Perhaps calligraphy ran in Raizada’s veins. His grandfather, Ram Parshad Saxena, was an eminent scholar of Persian and English and a proficient calligraphist. Raizada picked up the basics of calligraphy from his grandfather who raised him after his parents died very young. Before Raizada wrote the first C on the 90-110 gsm 16x12 inch parchment paper, Nehru asked him about the task remuneration.
“Not a single penny. By the grace of God I have all the things, and am quite happy with my life. But I have one reservation - that on every page of Constitution I will write my name and on the last page I will write my name along with my grandfather’s name,” Raizada enumerated his demand. Or, so the story goes.
The Preamble page was created by Beohar Rammanohar Sinha.
With the request granted, Raizada took leave from Govan Brothers and hunched over his desk in the Constitution Hall (now Constitution Club) for six months to handwrite 395 articles, 8 schedules, and a preamble in both English and Hindi. He used No.303 pens for English calligraphy and Hindoo dip-pen nib from Birmingham for Hindi calligraphy. In all, 432 pen-holder nibs were used to calligraph 251-pages, the longest handwritten constitution of any country.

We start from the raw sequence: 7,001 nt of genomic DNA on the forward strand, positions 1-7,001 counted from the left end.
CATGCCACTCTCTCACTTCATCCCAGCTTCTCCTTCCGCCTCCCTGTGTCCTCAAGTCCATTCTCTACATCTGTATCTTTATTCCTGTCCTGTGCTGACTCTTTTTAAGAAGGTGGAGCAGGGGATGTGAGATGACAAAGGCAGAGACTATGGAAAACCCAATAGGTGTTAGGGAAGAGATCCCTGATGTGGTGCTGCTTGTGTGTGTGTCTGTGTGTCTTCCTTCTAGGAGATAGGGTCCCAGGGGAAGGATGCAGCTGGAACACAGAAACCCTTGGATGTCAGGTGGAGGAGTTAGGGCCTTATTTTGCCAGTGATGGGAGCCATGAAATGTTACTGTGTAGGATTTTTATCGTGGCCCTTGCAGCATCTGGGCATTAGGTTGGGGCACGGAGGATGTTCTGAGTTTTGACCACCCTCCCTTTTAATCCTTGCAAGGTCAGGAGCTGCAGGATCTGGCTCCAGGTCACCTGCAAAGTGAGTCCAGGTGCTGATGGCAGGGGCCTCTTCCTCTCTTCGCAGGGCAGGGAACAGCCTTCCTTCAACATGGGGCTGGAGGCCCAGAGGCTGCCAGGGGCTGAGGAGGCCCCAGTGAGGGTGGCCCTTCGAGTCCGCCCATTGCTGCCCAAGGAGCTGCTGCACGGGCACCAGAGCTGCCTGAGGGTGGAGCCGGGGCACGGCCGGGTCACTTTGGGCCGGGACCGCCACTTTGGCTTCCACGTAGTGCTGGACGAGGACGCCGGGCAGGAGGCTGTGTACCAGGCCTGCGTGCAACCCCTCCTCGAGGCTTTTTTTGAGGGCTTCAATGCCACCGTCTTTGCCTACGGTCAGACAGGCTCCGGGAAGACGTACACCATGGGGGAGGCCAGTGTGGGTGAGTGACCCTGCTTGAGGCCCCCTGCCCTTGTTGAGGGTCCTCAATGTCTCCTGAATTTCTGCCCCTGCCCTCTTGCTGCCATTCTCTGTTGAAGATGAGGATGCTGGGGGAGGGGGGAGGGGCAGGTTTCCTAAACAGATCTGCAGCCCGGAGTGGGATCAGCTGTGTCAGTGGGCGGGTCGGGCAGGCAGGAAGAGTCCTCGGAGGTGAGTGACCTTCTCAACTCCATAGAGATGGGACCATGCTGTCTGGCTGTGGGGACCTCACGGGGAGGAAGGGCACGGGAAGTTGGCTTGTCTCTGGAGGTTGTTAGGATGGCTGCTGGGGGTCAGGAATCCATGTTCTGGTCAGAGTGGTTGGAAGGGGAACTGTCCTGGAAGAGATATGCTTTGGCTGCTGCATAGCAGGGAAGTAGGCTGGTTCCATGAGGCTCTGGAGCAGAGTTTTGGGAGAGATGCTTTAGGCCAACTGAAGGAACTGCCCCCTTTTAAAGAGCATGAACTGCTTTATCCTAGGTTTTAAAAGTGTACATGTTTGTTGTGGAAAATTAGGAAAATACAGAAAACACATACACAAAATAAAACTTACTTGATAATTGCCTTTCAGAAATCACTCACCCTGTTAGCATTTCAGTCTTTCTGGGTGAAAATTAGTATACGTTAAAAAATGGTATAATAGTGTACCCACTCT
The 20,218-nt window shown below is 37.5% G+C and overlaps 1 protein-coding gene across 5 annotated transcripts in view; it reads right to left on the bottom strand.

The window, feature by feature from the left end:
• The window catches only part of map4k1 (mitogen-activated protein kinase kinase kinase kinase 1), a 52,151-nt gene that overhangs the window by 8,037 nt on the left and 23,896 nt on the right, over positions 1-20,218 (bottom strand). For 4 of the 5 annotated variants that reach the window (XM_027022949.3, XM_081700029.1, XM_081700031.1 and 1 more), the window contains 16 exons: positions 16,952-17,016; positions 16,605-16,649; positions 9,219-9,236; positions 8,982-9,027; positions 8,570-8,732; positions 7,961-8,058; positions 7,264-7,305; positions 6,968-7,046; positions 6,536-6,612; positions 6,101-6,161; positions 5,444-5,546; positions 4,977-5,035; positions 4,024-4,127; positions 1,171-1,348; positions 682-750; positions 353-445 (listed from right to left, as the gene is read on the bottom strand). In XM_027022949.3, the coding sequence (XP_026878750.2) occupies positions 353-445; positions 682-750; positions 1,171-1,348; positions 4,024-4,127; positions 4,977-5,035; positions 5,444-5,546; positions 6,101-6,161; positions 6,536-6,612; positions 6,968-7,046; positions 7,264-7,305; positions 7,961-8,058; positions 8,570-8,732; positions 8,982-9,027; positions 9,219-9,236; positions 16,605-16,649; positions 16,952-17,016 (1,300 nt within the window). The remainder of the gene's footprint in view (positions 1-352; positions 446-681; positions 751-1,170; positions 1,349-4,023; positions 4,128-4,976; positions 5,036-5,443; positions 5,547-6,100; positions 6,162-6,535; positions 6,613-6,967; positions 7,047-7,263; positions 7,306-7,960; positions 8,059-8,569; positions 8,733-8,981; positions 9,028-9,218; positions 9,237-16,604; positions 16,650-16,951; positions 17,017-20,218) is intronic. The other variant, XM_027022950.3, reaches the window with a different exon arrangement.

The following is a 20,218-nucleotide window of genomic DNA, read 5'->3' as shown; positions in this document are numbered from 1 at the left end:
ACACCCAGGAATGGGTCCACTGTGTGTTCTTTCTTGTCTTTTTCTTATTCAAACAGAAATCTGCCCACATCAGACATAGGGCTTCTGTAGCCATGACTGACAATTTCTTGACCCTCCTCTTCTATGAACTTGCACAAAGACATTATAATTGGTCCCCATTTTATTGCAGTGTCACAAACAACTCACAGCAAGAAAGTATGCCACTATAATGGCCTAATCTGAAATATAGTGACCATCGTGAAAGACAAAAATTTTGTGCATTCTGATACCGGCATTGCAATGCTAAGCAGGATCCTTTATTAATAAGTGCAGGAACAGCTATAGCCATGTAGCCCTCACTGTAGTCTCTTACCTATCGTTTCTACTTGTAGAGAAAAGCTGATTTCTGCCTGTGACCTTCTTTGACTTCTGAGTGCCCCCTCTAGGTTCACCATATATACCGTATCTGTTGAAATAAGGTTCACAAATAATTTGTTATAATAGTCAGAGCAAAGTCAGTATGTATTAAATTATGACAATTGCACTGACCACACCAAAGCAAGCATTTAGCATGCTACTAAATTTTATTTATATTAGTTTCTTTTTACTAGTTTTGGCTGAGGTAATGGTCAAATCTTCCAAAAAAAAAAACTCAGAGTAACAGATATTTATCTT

While Raizada dotted the i and cut the t, noted artist Nandalal Bose and his students of Visva Bharati (Shantiniketan, West Bengal) took to embellishing the borders of each page of the Constitution. One of the pioneers of modern Indian art and a key figure in Contextual Modernism, Bose not only used narratives from ancient Vedas, Mahabharata, Ramayana, but also depicted modern tales of Mahatma Gandhi and Netaji Subhash Chandra Bose. The section on fundamental rights features a scene from the Ramayana; Gandhi’s Dandi March is depicted in the section on official language; in Part XIX, Bose is seen saluting the flag; Tipu Sultan is painted in Part XVI; King Ashoka can be seen propagating Buddhim in Part VII while torrential ocean waves are sketched in Part XXII, the last section of the Constitution that mentions the commencement and repeals.